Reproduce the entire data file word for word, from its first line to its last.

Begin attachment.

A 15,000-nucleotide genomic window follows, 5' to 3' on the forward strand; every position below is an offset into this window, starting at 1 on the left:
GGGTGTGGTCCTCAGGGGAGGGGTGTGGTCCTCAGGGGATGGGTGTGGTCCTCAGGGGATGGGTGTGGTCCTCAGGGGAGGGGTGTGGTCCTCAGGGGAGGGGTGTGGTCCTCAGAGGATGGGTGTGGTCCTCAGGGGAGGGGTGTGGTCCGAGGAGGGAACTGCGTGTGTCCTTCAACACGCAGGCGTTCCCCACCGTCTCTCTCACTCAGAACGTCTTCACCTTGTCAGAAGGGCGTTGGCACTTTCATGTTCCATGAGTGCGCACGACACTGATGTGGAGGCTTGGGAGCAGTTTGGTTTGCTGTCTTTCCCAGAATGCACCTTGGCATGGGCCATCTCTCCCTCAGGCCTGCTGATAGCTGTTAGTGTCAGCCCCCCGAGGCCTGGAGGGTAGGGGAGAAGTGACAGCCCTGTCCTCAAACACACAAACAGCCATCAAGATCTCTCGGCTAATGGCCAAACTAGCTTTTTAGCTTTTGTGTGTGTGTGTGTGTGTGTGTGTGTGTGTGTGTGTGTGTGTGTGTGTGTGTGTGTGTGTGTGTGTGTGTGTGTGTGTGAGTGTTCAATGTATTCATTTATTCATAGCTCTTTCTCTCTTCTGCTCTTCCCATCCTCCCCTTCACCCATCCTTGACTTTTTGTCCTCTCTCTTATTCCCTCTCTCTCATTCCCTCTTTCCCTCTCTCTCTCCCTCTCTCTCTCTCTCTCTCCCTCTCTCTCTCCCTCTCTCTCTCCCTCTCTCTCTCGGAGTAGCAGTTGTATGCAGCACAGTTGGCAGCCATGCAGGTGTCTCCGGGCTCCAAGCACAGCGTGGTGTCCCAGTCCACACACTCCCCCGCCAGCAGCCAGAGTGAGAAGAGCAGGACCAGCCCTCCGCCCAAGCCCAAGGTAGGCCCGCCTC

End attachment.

A 15,000-nucleotide genomic window follows, 5' to 3' on the forward strand; every position below is an offset into this window, starting at 1 on the left:
GGGTGTGGTCCTCAGGGGAGGGGTGTGGTCCTCAGGGGATGGGTGTGGTCCTCAGGGGATGGGTGTGGTCCTCAGGGGAGGGGTGTGGTCCTCAGGGGAGGGGTGTGGTCCTCAGAGGATGGGTGTGGTCCTCAGGGGAGGGGTGTGGTCCGAGGAGGGAACTGCGTGTGTCCTTCAACACGCAGGCGTTCCCCACCGTCTCTCTCACTCAGAACGTCTTCACCTTGTCAGAAGGGCGTTGGCACTTTCATGTTCCATGAGTGCGCACGACACTGATGTGGAGGCTTGGGAGCAGTTTGGTTTGCTGTCTTTCCCAGAATGCACCTTGGCATGGGCCATCTCTCCCTCAGGCCTGCTGATAGCTGTTAGTGTCAGCCCCCCGAGGCCTGGAGGGTAGGGGAGAAGTGACAGCCCTGTCCTCAAACACACAAACAGCCATCAAGATCTCTCGGCTAATGGCCAAACTAGCTTTTTAGCTTTTGTGTGTGTGTGTGTGTGTGTGTGTGTGTGTGTGTGTGTGTGTGTGTGTGTGTGTGTGTGTGTGTGTGTGTGTGTGTGTGAGTGTTCAATGTATTCATTTATTCATAGCTCTTTCTCTCTTCTGCTCTTCCCATCCTCCCCTTCACCCATCCTTGACTTTTTGTCCTCTCTCTTATTCCCTCTCTCTCATTCCCTCTTTCCCTCTCTCTCTCCCTCTCTCTCTCTCTCTCTCCCTCTCTCTCTCCCTCTCTCTCTCCCTCTCTCTCTCGGAGTAGCAGTTGTATGCAGCACAGTTGGCAGCCATGCAGGTGTCTCCGGGCTCCAAGCACAGCGTGGTGTCCCAGTCCACACACTCCCCCGCCAGCAGCCAGAGTGAGAAGAGCAGGACCAGCCCTCCGCCCAAGCCCAAGGTAGGCCCGCCTC